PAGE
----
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Canada Finally Launches Inquiry into Murdered and Missing Indigenous Women

Long-promised independent commission will investigate 'national human rights crisis' of violence against Indigenous women and girls

An Indigenous woman from British Columbia displays photos of her mother, who went missing in 2006, throughout her home. (Photo: Richard Lautens/Getty Images)

Canada's federal government announced Wednesday that it will finally launch a long-awaited inquiry into the country's murdered and missing Indigenous women and girls.

"The gravity of the crisis of violence against indigenous women in Canada demands a national inquiry."
—Liesl Gerntholtz, Human Rights Watch
Al Jazeera reports:

Canadian Minister of Indigenous Affairs Carolyn Bennett said a national, independent commission would begin [its inquiry] on September 1.

Bennett said the commission would have the "historic" ability to gather information across Canada and she thanked the indigenous families that have already shared their experiences.

"It's because of these courageous women and families, who knew something was very wrong, that we are here today," Bennett said during a press conference at the Canadian Museum of History near Ottawa.

"They knew an inquiry was needed to achieve justice and healing and to put an end to this ongoing terrible tragedy."

Rights groups have long called for such an inquiry, and Prime Minister Justin Trudeau campaigned on a promise to establish one.

Amnesty International has called [pdf] the thousands of murders and abductions a "national human rights crisis," and Human Rights Watch reported on the scope of the violence last year:

Indigenous women and girls in Canada are murdered at almost four times the rate of other women and girls in Canada. In 2014, the Royal Canadian Mounted Police identified 1,181 cases of murders and disappearances of indigenous women and girls between 1980 and 2012, double the previous estimates. In 2013 Human Rights Watch issued a report on police treatment of indigenous women in northern British Columbia that documented not only police failures to protect indigenous women from violence, but also police abuse of these women and girls.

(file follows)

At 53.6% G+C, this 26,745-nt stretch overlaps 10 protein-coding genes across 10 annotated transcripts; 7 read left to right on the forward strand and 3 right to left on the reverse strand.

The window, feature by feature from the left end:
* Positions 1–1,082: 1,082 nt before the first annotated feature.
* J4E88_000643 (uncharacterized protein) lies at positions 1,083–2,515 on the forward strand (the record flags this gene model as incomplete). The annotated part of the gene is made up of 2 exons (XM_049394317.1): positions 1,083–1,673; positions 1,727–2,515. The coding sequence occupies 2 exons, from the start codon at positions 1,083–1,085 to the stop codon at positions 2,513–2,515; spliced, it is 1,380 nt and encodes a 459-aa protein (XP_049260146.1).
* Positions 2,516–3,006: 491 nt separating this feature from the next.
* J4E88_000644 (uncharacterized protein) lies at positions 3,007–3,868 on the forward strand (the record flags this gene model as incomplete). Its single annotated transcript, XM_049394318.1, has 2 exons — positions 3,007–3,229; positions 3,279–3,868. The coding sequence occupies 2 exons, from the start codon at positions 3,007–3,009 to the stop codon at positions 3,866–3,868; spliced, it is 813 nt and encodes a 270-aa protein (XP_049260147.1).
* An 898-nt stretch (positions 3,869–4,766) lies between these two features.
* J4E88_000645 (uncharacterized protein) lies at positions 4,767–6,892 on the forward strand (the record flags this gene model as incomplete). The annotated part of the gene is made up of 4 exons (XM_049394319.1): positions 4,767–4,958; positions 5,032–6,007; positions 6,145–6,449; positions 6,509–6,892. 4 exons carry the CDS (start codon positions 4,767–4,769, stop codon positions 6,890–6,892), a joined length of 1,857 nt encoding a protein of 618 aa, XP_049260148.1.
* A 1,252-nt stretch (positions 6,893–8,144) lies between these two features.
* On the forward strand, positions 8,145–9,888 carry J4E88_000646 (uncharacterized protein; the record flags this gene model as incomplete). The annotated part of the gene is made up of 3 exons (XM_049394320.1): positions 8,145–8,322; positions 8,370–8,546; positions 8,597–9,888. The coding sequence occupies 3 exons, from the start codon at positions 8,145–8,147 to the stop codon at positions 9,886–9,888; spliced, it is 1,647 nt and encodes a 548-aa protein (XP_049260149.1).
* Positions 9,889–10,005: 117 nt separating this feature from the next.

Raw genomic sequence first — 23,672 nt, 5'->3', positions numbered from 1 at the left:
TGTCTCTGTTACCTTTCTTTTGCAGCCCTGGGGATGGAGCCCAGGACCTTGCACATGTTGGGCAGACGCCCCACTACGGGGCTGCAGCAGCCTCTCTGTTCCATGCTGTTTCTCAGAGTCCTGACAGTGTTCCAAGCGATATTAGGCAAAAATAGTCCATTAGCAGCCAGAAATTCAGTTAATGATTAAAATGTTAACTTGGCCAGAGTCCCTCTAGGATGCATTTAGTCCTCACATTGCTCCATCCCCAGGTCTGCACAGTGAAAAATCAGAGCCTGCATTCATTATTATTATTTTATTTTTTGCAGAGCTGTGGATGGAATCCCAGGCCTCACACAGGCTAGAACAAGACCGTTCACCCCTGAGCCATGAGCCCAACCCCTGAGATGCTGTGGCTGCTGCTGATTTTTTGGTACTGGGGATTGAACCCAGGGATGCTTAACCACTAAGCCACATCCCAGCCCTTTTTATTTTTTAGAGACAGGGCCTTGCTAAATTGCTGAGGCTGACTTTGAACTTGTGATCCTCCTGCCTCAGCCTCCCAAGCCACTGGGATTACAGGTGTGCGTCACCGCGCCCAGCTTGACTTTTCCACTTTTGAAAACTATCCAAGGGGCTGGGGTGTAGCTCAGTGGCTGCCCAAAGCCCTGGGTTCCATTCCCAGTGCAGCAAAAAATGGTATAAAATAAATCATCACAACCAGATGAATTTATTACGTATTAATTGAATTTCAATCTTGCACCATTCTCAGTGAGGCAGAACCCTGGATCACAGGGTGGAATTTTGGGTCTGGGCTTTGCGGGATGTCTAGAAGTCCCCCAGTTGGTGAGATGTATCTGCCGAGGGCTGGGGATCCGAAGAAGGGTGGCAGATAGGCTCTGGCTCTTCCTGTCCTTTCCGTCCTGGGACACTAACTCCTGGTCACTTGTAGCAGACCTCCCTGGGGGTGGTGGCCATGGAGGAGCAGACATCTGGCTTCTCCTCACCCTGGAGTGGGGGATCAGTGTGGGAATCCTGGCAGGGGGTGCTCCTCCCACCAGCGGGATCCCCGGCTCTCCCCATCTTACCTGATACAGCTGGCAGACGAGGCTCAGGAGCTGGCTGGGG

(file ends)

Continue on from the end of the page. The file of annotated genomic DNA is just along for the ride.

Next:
"When police abuse happens or when the police fail to provide adequate protection, women, girls, and their families have limited recourse," said Liesl Gerntholtz, women's rights director at Human Rights Watch, in 2014. "The gravity of the crisis of violence against indigenous women in Canada demands a national inquiry."

Advocacy group the Native Women's Association of Canada (NWAC) noted that it has been calling for such an inquiry for over a decade as it praised the latest news.

"We welcome the leadership shown by the federal government today. After 11 years of NWAC listening to the families of the missing and murdered Indigenous women and girls in Canada, we are pleased that we now have a government who is prepared to listen and act," the organization's president wrote in a statement.


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Al Jazeera writes that "Marion Buller, the first female First Nations judge in British Columbia, will head up the five-person commission, which is tasked with examining the root causes of the violence, including racism, sexism and Canadian colonialism."

The news outlet continues:

The commissioners will have the power to compel individuals to give evidence, including police officers, and gather documents, Bennett said. The inquiry will be able to issue recommendations that are non-binding.

"Our goal is to make concrete recommendations that will ensure the safety of our women and our girls in our communities," said Buller, the chief commissioner.

The commission will begin its inquiry on September 1 and says it will issue a final report and recommendations based on its findings by December 2018.

While welcoming the long-awaited inquiry, many Indigenous rights advocates also expressed concerns about adequacy of the investigation's scope.

For example, NWAC observed that in the official description of the inquiry, "[t]here is no mention of the role of the provinces and territories and yet we know that some of the systemic issues will require provincial discussions, namely police services and the child welfare system."

"We cannot ignore what we know," the group adds. "Girls have described that they were sex trafficked from group homes and motels that are part of the child welfare system. We have a disproportionate number of Indigenous people who are in the criminal justice system. These issues are all interrelated and our expectation is that one reason we are having the inquiry [is] to address how these issues relate to violence against Indigenous women and girls."

Indeed, there is tremendous distrust of police and government forces in Indigenous communities, as the police for decades abducted Indigenous children and forced them into the abusive residential school system.

Alex Neve, executive director of Amnesty International Canada, told Al Jazeera that "there are still doubts, uncertainty and concern" about the extent to which the inquiry will be able to investigate Canada's federal and provincial justice systems and police forces.

These issues "are particularly preoccupying as they go to the very fundamentals of what this inquiry must address," Neve told the outlet.

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